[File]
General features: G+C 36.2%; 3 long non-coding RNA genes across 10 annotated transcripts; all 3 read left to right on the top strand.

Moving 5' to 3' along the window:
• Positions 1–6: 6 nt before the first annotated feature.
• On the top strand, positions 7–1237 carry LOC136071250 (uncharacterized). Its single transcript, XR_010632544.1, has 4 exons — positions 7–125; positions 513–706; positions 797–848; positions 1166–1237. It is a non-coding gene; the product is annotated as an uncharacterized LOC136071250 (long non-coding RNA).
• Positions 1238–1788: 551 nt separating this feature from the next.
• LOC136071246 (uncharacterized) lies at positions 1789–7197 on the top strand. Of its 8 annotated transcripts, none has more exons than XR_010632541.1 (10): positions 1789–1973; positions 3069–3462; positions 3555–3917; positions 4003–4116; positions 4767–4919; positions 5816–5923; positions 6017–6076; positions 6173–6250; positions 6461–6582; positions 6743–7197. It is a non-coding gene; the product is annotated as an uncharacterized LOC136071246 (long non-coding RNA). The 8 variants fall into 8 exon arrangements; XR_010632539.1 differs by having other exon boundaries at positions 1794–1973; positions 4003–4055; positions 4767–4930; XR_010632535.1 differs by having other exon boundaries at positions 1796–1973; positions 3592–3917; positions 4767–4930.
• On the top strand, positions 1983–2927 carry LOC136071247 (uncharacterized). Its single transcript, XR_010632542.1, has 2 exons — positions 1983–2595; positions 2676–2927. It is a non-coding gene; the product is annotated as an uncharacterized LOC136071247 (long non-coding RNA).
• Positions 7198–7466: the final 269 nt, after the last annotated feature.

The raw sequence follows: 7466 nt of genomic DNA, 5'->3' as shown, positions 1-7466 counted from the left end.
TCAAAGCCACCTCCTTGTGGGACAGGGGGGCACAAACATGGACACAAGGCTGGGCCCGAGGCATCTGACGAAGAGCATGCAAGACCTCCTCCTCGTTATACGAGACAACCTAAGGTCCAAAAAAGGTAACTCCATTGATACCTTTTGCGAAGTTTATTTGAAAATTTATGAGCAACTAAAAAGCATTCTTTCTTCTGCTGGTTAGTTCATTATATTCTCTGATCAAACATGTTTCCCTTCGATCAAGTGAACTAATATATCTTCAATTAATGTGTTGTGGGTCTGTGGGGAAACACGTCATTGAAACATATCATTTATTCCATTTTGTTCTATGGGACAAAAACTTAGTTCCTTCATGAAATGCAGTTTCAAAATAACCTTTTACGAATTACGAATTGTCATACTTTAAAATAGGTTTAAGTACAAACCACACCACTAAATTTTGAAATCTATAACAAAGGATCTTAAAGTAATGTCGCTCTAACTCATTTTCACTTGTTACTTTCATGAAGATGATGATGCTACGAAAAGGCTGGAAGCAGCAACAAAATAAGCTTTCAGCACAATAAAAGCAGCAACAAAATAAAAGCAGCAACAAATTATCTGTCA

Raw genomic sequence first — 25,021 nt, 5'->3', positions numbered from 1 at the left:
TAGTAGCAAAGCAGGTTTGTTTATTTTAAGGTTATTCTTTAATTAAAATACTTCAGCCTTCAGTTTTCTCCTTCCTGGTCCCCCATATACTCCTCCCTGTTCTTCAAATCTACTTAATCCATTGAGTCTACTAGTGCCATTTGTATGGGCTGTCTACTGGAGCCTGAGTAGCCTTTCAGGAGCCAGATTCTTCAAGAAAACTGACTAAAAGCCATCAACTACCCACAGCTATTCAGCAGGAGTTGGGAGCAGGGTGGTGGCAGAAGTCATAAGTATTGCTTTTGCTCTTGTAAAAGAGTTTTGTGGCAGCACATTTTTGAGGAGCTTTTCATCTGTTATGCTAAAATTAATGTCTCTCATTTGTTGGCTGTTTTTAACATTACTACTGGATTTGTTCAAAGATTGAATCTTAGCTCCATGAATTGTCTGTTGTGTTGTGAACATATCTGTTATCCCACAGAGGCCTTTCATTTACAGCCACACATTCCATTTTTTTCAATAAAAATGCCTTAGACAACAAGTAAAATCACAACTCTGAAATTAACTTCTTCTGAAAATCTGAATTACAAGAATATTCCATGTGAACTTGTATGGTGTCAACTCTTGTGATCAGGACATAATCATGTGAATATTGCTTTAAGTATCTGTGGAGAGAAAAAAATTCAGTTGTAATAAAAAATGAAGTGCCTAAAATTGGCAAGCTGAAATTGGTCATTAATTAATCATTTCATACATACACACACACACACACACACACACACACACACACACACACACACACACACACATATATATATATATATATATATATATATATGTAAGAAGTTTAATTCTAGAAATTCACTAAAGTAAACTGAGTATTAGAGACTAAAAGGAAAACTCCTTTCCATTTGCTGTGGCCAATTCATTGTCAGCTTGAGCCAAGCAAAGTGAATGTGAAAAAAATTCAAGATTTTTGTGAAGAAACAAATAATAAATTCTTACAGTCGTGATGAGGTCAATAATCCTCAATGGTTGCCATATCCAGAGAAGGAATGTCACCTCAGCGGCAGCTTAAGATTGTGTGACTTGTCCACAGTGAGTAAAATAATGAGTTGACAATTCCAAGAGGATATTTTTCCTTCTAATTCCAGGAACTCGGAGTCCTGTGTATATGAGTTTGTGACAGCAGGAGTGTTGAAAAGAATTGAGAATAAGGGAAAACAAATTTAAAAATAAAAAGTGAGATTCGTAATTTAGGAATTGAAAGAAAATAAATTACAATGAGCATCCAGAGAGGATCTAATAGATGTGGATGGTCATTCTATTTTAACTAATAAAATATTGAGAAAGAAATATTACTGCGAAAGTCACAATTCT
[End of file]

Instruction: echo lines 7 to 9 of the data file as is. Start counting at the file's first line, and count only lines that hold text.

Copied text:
• On the top strand, positions 1983–2927 carry LOC136071247 (uncharacterized). Its single transcript, XR_010632542.1, has 2 exons — positions 1983–2595; positions 2676–2927. It is a non-coding gene; the product is annotated as an uncharacterized LOC136071247 (long non-coding RNA).
• Positions 7198–7466: the final 269 nt, after the last annotated feature.

The raw sequence follows: 7466 nt of genomic DNA, 5'->3' as shown, positions 1-7466 counted from the left end.